But, for the moment, let me give you a brief answer, and tell you a little bit of my personal story. I am someone who struggles with sexual sin. I had a porn addiction throughout high school and am still battling with the effects of that today. Praise God that I am seeing growth in this area, but it has not been an easy journey. It has required constant prayer, accountability and formal counselling.
Now, this complicates my story, doesn’t it? Why wouldn’t I get married to fix that problem? Because, I believe that marriage, as a response to this sin, can be a trap that many married men have fallen into.
Firstly, pornography addiction often involves triggers that are much deeper than a desire for sex. What this means, is that the sin can, quite often, persist in marriage.
Secondly, as Christians, we must always put our hope in the work of the Spirit to transform us (Galatians 5:13-26). Yes, marriage can help a pornography addiction. But it is just a tool that the Spirit uses. It is the same with any other sinful addiction. For an alcoholic, the removal of all alcohol from the house can help in recovery. But equally, if an alcoholic is triggered, they could just go and buy a bottle of vodka and drink it at the park. So, I believe it is the work of the Spirit that transforms us to be more like Christ, and we need to primarily put our hope in him, not in marriage.
Sam: You say singleness and celibacy is a godly and possible choice for straight Christians—and for the communities they are a part of. Why is that?
It is godly and possible because it is scriptural. Both marriage and singleness are great ways for a person to serve Christ!
I think a good way we can support our [same-sex attracted] brothers and sisters, is to stand in solidarity with them; to reclaim the gift of singleness for the Church.
But the cry I hear from celibate gay evangelical Christians is that straight Christians are not quite upholding the standard we apply to them. Sometimes the message from the evangelical Church can feel like: “Marriage is great! Get married, everyone’s doing it. Oh, but if you’re gay, singleness is good too …”
I think a good way we can support our brothers and sisters in Christ in this area, is to stand in solidarity with them; to reclaim the gift of singleness for the Church. I do not say this to guilt trip those who are married. Please don’t interpret it that way. In fact, marriages can really help to support single people in this area as well. But it is worth gently pondering in the current cultural climate, is this a way we can further support our gay brothers and sisters in Christ?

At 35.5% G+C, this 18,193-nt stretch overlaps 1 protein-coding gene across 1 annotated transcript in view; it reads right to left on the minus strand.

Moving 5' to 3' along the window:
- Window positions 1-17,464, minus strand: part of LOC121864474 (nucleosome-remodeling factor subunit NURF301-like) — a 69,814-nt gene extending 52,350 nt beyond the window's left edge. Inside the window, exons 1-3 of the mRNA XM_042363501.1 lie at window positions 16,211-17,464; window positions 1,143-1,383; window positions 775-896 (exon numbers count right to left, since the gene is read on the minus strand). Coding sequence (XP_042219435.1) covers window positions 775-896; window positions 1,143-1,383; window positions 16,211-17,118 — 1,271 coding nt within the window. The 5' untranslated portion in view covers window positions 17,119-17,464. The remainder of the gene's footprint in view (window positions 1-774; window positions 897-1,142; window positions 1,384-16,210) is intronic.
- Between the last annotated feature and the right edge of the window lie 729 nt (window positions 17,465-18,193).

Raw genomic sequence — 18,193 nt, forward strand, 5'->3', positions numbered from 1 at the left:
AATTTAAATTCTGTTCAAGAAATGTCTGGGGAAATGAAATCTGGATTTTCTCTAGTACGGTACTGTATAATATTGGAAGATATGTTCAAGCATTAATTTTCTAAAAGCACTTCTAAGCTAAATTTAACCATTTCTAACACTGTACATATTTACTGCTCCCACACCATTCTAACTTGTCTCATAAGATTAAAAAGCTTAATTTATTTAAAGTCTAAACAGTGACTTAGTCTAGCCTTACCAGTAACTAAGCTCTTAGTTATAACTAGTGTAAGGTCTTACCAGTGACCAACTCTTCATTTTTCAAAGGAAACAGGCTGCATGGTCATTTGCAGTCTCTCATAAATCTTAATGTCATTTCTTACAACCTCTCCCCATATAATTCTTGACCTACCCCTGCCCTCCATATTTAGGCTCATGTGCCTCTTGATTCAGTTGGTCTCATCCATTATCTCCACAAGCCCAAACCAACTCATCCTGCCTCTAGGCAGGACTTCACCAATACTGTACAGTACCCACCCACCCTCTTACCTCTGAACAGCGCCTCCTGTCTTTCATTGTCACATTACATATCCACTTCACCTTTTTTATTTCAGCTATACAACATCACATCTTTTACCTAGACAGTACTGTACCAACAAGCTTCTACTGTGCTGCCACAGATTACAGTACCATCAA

Sam: Standing in solidarity with your brothers and sisters who experience attraction to the same sex is such an important thing, and the choice you’re making is really putting your money where your mouth is. Is there anything you fear in making this decision?
I must admit, I am not well thought-out about this. I think my greatest fear would be a persistent feeling of loneliness. I don’t particularly like that feeling, and I am worried that it might increase as I get older. But I know that I have many friends who support me, and sometimes my feelings of loneliness are not an accurate representation of what I’ve actually been blessed with. Even more so, I have a saviour who loves and cares for me very much. I know my feelings of loneliness are rooted in my current, physical separation from Jesus Christ. And so, I look forward to the day when I will be united with Christ and will never be lonely again.
Sam: I know that the last thing you want to be the ‘poster boy’ for singleness, what are some encouragements you’d like to give for Christians in their relationships with others who are single and/celibate?
Single people are not a deficit. Remember, if you are married, that your single brothers and sisters are a gift to you and the Church. See them as a gift, not as people who are lacking. And the converse is true also. As single people, we can often be tempted to envy those who are married. But we also need to remember that they are a gift to us and the Church. We are all brothers and sisters, helping each other through the mess of life, until we finally reach eternity with Jesus Christ, our Lord.